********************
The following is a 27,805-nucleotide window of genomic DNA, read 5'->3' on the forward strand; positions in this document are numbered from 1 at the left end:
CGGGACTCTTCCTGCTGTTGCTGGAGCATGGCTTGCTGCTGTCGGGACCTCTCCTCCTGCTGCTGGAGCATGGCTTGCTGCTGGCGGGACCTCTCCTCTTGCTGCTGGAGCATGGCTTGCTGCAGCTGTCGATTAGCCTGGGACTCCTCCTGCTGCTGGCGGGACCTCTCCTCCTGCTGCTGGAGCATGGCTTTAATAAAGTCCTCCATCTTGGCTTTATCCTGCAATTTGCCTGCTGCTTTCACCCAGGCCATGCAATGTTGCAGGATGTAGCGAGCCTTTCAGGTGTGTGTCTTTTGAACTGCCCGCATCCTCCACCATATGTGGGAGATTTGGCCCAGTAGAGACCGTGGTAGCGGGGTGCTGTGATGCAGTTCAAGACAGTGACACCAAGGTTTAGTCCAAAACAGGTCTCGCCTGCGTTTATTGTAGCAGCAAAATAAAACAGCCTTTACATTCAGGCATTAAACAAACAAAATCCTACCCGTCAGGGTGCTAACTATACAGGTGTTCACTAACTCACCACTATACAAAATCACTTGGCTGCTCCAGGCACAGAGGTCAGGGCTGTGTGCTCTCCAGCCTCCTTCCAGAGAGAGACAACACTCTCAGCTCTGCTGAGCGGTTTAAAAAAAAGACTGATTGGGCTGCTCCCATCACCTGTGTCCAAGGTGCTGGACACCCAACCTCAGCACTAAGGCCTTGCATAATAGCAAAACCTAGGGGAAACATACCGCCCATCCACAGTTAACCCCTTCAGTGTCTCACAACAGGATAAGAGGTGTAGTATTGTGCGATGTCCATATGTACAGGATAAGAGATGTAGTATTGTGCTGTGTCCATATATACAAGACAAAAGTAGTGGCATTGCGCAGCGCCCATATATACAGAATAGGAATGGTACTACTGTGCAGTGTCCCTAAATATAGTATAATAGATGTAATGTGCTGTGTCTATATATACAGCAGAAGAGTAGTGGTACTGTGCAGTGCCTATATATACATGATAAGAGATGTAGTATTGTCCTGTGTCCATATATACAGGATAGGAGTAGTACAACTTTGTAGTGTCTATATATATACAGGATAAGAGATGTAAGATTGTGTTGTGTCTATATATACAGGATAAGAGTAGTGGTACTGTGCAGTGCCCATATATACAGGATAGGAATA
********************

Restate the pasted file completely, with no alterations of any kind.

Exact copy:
The following is a 27,805-nucleotide window of genomic DNA, read 5'->3' on the forward strand; positions in this document are numbered from 1 at the left end:
CGGGACTCTTCCTGCTGTTGCTGGAGCATGGCTTGCTGCTGTCGGGACCTCTCCTCCTGCTGCTGGAGCATGGCTTGCTGCTGGCGGGACCTCTCCTCTTGCTGCTGGAGCATGGCTTGCTGCAGCTGTCGATTAGCCTGGGACTCCTCCTGCTGCTGGCGGGACCTCTCCTCCTGCTGCTGGAGCATGGCTTTAATAAAGTCCTCCATCTTGGCTTTATCCTGCAATTTGCCTGCTGCTTTCACCCAGGCCATGCAATGTTGCAGGATGTAGCGAGCCTTTCAGGTGTGTGTCTTTTGAACTGCCCGCATCCTCCACCATATGTGGGAGATTTGGCCCAGTAGAGACCGTGGTAGCGGGGTGCTGTGATGCAGTTCAAGACAGTGACACCAAGGTTTAGTCCAAAACAGGTCTCGCCTGCGTTTATTGTAGCAGCAAAATAAAACAGCCTTTACATTCAGGCATTAAACAAACAAAATCCTACCCGTCAGGGTGCTAACTATACAGGTGTTCACTAACTCACCACTATACAAAATCACTTGGCTGCTCCAGGCACAGAGGTCAGGGCTGTGTGCTCTCCAGCCTCCTTCCAGAGAGAGACAACACTCTCAGCTCTGCTGAGCGGTTTAAAAAAAAGACTGATTGGGCTGCTCCCATCACCTGTGTCCAAGGTGCTGGACACCCAACCTCAGCACTAAGGCCTTGCATAATAGCAAAACCTAGGGGAAACATACCGCCCATCCACAGTTAACCCCTTCAGTGTCTCACAACAGGATAAGAGGTGTAGTATTGTGCGATGTCCATATGTACAGGATAAGAGATGTAGTATTGTGCTGTGTCCATATATACAAGACAAAAGTAGTGGCATTGCGCAGCGCCCATATATACAGAATAGGAATGGTACTACTGTGCAGTGTCCCTAAATATAGTATAATAGATGTAATGTGCTGTGTCTATATATACAGCAGAAGAGTAGTGGTACTGTGCAGTGCCTATATATACATGATAAGAGATGTAGTATTGTCCTGTGTCCATATATACAGGATAGGAGTAGTACAACTTTGTAGTGTCTATATATATACAGGATAAGAGATGTAAGATTGTGTTGTGTCTATATATACAGGATAAGAGTAGTGGTACTGTGCAGTGCCCATATATACAGGATAGGAATA